Calcium and phosphorus requirements of the laying hen.

@article{Summers1976CalciumAP,
  title={Calcium and phosphorus requirements of the laying hen.},
  author={John D. Summers and R. R. Grandhi and Steve Leeson},
  journal={Poultry science},
  year={1976},
  volume={55 1},
  pages={
          402-13
        }
}
Three experiments were conducted; the first studied the influence of pre-laying dietary calcium levels on subsequent hen performance, while in the second and third the influence of various levels of dietary calcium and phosphorus on performance, egg shell quality and calcium and phosphorus retention were investigated. Pre-dietary calcium levels (0.5 and 1.5%) resulted in a significant strain X diet interaction for weight gain up to commencement of lay but did not influence production, feed… Expand
The Effect of Dietary Levels of Calcium and Phosphorus on Performance and Retention of These Nutrients by Laying Hens
Abstract The first experiment utilized three levels of calcium (3.5, 4.5, and 5.5%) and three levels of available phosphorus (.24, .44, and .64%). The birds were 56 weeks old at the beginning of theExpand
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Abstract A 3 × 3 factorial experiment with 324 laying hens was conducted for 280 days to examine the effect of calcium and available phosphorus on biological responses associated with egg production.Expand
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Influence of increasing dietary calcium and magnesium levels on performance, mineral metabolism, and egg mineral content of laying hens.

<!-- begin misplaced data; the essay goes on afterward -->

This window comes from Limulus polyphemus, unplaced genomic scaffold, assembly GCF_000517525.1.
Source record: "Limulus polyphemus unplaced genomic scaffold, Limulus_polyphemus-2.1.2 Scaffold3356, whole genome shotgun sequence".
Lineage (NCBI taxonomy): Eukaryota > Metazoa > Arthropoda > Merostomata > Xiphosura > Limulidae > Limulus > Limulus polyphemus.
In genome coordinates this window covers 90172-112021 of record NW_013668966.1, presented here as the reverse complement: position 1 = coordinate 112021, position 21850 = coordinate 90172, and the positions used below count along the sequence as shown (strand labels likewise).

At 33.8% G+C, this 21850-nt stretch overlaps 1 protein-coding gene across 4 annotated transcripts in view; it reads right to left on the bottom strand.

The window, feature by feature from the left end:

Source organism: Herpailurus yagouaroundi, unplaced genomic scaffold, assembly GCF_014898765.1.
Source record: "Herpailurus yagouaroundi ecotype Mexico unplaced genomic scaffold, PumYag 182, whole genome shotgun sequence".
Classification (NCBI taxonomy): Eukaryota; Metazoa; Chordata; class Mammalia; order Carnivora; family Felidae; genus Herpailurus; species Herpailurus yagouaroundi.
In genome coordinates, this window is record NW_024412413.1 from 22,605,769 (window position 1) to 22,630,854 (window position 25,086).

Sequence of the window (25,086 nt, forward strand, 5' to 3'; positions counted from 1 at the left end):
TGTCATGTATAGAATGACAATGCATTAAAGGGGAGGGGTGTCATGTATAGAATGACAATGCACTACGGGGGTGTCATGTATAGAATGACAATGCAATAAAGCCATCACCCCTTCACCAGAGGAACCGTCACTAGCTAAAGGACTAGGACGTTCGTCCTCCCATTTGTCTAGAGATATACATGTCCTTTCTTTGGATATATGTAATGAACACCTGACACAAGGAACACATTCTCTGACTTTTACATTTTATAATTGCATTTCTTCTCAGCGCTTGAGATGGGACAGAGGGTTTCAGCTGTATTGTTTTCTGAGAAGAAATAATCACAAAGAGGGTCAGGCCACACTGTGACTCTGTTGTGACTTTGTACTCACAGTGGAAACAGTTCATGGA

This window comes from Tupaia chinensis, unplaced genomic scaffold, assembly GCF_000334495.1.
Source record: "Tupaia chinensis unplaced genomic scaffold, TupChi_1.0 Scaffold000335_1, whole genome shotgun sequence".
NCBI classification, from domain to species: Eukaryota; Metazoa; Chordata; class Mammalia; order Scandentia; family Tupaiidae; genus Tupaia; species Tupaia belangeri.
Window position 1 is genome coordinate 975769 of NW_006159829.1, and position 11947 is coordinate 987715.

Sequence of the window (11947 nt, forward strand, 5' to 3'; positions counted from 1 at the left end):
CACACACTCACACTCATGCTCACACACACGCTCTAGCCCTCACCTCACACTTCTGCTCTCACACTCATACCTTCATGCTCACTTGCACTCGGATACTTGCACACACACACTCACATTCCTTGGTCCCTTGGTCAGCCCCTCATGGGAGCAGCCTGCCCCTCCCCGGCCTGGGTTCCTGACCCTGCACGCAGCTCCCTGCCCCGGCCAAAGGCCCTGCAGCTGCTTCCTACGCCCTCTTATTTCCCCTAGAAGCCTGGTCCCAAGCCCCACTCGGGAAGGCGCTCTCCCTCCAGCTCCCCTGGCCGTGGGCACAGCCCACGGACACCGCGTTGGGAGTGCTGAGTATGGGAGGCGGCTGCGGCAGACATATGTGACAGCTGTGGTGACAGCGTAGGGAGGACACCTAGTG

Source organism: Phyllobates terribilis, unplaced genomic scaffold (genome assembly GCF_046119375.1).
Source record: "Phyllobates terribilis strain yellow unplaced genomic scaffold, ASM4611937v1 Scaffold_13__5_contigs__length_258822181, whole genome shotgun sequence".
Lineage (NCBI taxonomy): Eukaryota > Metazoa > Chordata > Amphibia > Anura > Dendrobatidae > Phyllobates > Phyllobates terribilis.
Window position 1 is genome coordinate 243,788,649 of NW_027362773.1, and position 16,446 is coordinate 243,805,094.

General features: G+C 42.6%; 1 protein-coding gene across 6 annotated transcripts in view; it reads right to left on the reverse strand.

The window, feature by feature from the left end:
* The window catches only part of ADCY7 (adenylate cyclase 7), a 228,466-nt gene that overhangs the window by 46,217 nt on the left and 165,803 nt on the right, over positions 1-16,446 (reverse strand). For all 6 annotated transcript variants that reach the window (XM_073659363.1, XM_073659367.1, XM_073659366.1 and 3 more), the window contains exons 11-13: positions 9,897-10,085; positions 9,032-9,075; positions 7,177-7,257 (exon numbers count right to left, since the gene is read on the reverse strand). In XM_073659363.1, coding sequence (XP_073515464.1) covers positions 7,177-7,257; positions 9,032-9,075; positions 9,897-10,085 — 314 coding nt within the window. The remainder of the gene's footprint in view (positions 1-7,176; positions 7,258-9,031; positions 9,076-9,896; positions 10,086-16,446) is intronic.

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Effects of dietary fat level on laying hens fed various concentrations of calcium.
TLDR
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INFLUENCE OF PRELAY AND EARLY.LAY DIETARY CALCIUM CONCENTRATION ON PERFORMANCE AND BONE INTEGRITY OF LEGHORN PULLETS
TLDR
Two trials were conducted to note the pullets' response to diet concentrations of calcium from 0.9 to 3.5% fed from 19 wk to day of producing their 4th egg, which indicated a small increase in calcium retention in response to increased diet calcium. Expand
Influence of phase feeding available phosphorus on egg production characteristics, carcass phosphorus content, and serum inorganic phosphorus levels of three commercial layer strains.
TLDR
An experiment was conducted to obtain information on the concept of progressively decreasing dietary phosphorus levels (phase feeding) on the performance of three different commercial layer strains and found that efficiency of feed utilization was significantly superior for hens phase-fed AP compared with hens fed the other AP treatments. Expand
Effects of added dietary fat and phosphorus on the performance and egg quality of laying hens subjected to a constant high environmental temperature.
TLDR
The beneficial effect of supplemental fat on hen performance was evident in Experiment 1 but not in Experiment 2, indicating that nutrients were oriented more toward supporting egg production rather than maintaining the BW at the postpeak stage. Expand
The Effects of Phased Feeding Protein and Calcium on Egg Weight and Shell Quality with Four Strains of White Leghorn Hens
TLDR
The strain of hen had significant effects on egg production, feed efficiency, egg weight, shell quality, and mortality but not on uncollectible eggs. Expand